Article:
Determinism, What is Determinism?

Determinism, What is Determinism?

June 28, 2021 Off By Felso

Determinism, also known as determinism, determinism, determinism in Turkish, is the name given to the doctrine that asserts that the universe or events in the universe or all objects and phenomena that fall within the field of a scientific discipline are predetermined, and that they occur under the influence of some laws or forces that make it necessary for them to be so. In short, it is the philosophical view that accepts that every event is the necessary result of some material or spiritual causes.

In other words, in the context of philosophy, it is the theory that argues that a chain of causes necessarily determines all events, including choices within the scope of morality. Accordingly, since the human will has no effect on the chain of necessary causes, these causes have direct power and direction in the occurrence of events. Thus, the principle of causality is accepted as the basic principle in determinism.

For determinism, all objects and facts are predetermined.

According to determinism, people are not free when they act morally. Because while performing moral actions, a person performs that action as a necessary result of some factors (psychological, social, moral, legal, etc.). In this case, there is no personal choice. Man cannot use his own free will in his actions. Therefore, it is not possible to talk about a moral responsibility.

Methodical Determinism

According to the determinist understanding, the universe has a completely rational structure; Having complete knowledge of a particular situation also enables infallible knowledge of its future. This reveals that the bad consequences of a certain behavior are foreseeable and that this imposes moral responsibility on people and creates an external obstacle that can affect human actions.

In this sense, Claude Bernard identifies science with a determinist understanding and summarizes the subject as follows: “We should not adopt this as an empirical evidence: The conditions of existence of every phenomenon have been determined absolutely in living beings, as in crude bodies. In other words, the conditions of a phenomenon have been known and fulfilled once. This phenomenon can always and necessarily occur according to the will of the experimenter. Thus, Bernard accepts the understanding of moral responsibility, arguing that the results can be predicted according to the developmental stage of the events and behavior can be developed accordingly.

Dogmatic Determinism

The “dogmatic determinism” of Spinoza, which is accepted as the most definitive expression of determinism, reaches a pantheistic understanding by defining God as infinite, single, perfect, necessary, simple, motionless, immortal and independent, and argues that there is a definite determinist order in the whole universe.

According to him, our thoughts, actions, and social behaviors adapt to a general order, an order with certain measures, and in this respect, there is no such thing as freedom in the universe we live in. This removes the sense of responsibility. Since man is not free, he is not responsible for his actions.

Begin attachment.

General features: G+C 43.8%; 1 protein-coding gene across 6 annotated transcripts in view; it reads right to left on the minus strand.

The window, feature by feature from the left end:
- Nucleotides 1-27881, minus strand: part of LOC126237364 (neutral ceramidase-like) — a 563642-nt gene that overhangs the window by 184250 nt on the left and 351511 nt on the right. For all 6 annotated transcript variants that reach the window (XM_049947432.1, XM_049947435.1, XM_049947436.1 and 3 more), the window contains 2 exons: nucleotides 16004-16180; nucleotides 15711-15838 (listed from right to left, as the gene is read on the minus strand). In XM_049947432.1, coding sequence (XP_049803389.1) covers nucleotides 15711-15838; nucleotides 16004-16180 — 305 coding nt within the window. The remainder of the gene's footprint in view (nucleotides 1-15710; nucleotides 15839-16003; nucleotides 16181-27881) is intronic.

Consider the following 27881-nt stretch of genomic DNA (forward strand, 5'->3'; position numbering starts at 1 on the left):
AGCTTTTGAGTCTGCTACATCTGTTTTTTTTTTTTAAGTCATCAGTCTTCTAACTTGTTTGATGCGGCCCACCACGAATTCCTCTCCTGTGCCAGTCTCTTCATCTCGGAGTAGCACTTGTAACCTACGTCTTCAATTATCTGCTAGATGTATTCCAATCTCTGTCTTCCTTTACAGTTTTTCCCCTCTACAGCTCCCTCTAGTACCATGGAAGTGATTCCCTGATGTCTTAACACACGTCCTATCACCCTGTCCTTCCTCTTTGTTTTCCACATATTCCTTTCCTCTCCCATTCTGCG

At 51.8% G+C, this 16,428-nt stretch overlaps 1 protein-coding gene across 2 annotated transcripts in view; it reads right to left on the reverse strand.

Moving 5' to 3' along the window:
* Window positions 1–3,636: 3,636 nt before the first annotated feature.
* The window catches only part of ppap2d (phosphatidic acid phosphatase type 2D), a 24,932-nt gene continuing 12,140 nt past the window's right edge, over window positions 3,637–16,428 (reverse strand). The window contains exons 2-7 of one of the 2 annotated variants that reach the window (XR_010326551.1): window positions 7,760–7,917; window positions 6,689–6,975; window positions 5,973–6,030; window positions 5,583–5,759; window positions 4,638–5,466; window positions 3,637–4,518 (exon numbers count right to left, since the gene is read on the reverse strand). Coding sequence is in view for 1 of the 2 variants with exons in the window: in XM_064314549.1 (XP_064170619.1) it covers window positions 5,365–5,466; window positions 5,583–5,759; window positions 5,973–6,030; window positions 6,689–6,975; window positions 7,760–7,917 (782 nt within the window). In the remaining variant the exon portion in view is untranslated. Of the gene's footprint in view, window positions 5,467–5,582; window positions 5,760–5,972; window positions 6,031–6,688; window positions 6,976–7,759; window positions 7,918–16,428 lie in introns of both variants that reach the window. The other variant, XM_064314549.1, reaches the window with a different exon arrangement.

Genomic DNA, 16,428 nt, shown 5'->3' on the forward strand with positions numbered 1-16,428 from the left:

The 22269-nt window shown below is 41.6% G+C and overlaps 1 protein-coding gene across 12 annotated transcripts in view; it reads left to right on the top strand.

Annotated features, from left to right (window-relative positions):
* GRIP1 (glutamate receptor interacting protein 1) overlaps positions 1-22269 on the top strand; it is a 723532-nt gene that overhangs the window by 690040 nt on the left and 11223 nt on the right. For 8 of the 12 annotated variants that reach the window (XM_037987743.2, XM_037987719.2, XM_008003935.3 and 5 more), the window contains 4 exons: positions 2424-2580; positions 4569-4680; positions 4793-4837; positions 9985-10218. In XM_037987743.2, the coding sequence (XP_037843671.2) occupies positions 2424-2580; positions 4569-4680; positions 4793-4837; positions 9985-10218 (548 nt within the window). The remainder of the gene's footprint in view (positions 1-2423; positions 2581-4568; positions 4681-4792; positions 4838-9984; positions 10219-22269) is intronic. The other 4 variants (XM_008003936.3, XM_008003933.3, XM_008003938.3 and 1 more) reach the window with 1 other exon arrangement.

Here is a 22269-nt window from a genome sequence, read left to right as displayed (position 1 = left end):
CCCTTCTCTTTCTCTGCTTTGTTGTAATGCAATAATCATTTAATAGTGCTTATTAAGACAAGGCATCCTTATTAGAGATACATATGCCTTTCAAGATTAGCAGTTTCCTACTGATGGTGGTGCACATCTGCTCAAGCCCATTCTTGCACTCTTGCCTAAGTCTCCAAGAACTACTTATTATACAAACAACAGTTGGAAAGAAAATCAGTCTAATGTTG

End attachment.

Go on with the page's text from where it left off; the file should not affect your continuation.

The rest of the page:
It should be accepted that just as there is a close relationship between the parts of the rational and orderly structure that is accepted to exist in the universe, the same situation is in question for the human being, who is a part of the universe. In that case, all human actions, behaviors, thoughts, feelings and even intuitions are predetermined in accordance with the principle of causality. That is, human actions, thoughts, intuitions, etc. There is no freedom of will and free choice, as they are determined by the conditions that make them up.

It is necessary to distinguish this determinist understanding from methodical determinism, which is important in the development of sciences. Because in dogmatic or universal determinism, aside from the presence of factors that hinder the development of science, there is also a rejection of the will, the freedom of will and the choices made by man based on this freedom of will, and man is reduced to a static object.


It is possible to extend the roots of determinism to Thales. In fact, Thales takes water as the basic principle of the universe, Anaximandros “apeiron = unknown”, Anaximenes air, Heraclitus logos as the element that regulates all being. Again, the “four elements” of Empedocles (water, air, earth and fire), the atom of Democritus, the first moving principle of Aristotle, and the universal logos of the Stoics are considered as determinants.

In the New Age, the mechanistic understanding will be based on determinism. Because the precision of mechanical relations also explains the existence of order in the universe. On the other hand, Descartes accepts God as free in terms of his will, and also recognizes the freedom and choice of will to man, who has divine qualities. On the other hand, in Descartes philosophy, there is a complete determinism in the world of matter. But his dualism also reveals the determinism-freedom opposition in the matter-spirit opposition.

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